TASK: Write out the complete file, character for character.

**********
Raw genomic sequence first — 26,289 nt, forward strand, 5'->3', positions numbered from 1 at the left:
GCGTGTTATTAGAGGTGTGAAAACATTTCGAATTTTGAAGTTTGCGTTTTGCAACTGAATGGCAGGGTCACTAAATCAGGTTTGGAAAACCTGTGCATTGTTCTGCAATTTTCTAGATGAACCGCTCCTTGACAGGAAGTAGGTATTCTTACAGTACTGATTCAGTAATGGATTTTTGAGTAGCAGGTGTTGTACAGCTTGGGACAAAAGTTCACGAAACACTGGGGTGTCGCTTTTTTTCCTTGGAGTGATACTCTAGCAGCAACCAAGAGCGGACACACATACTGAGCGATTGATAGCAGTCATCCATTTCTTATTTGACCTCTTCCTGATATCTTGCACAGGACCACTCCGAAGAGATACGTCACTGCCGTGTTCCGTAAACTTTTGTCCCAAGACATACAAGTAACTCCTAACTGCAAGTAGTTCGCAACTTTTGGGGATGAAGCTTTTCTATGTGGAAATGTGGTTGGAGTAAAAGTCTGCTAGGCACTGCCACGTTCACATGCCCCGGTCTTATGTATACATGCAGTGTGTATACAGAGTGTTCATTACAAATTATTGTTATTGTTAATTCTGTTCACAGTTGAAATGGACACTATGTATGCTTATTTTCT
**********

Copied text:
Raw genomic sequence first — 26,289 nt, forward strand, 5'->3', positions numbered from 1 at the left:
GCGTGTTATTAGAGGTGTGAAAACATTTCGAATTTTGAAGTTTGCGTTTTGCAACTGAATGGCAGGGTCACTAAATCAGGTTTGGAAAACCTGTGCATTGTTCTGCAATTTTCTAGATGAACCGCTCCTTGACAGGAAGTAGGTATTCTTACAGTACTGATTCAGTAATGGATTTTTGAGTAGCAGGTGTTGTACAGCTTGGGACAAAAGTTCACGAAACACTGGGGTGTCGCTTTTTTTCCTTGGAGTGATACTCTAGCAGCAACCAAGAGCGGACACACATACTGAGCGATTGATAGCAGTCATCCATTTCTTATTTGACCTCTTCCTGATATCTTGCACAGGACCACTCCGAAGAGATACGTCACTGCCGTGTTCCGTAAACTTTTGTCCCAAGACATACAAGTAACTCCTAACTGCAAGTAGTTCGCAACTTTTGGGGATGAAGCTTTTCTATGTGGAAATGTGGTTGGAGTAAAAGTCTGCTAGGCACTGCCACGTTCACATGCCCCGGTCTTATGTATACATGCAGTGTGTATACAGAGTGTTCATTACAAATTATTGTTATTGTTAATTCTGTTCACAGTTGAAATGGACACTATGTATGCTTATTTTCT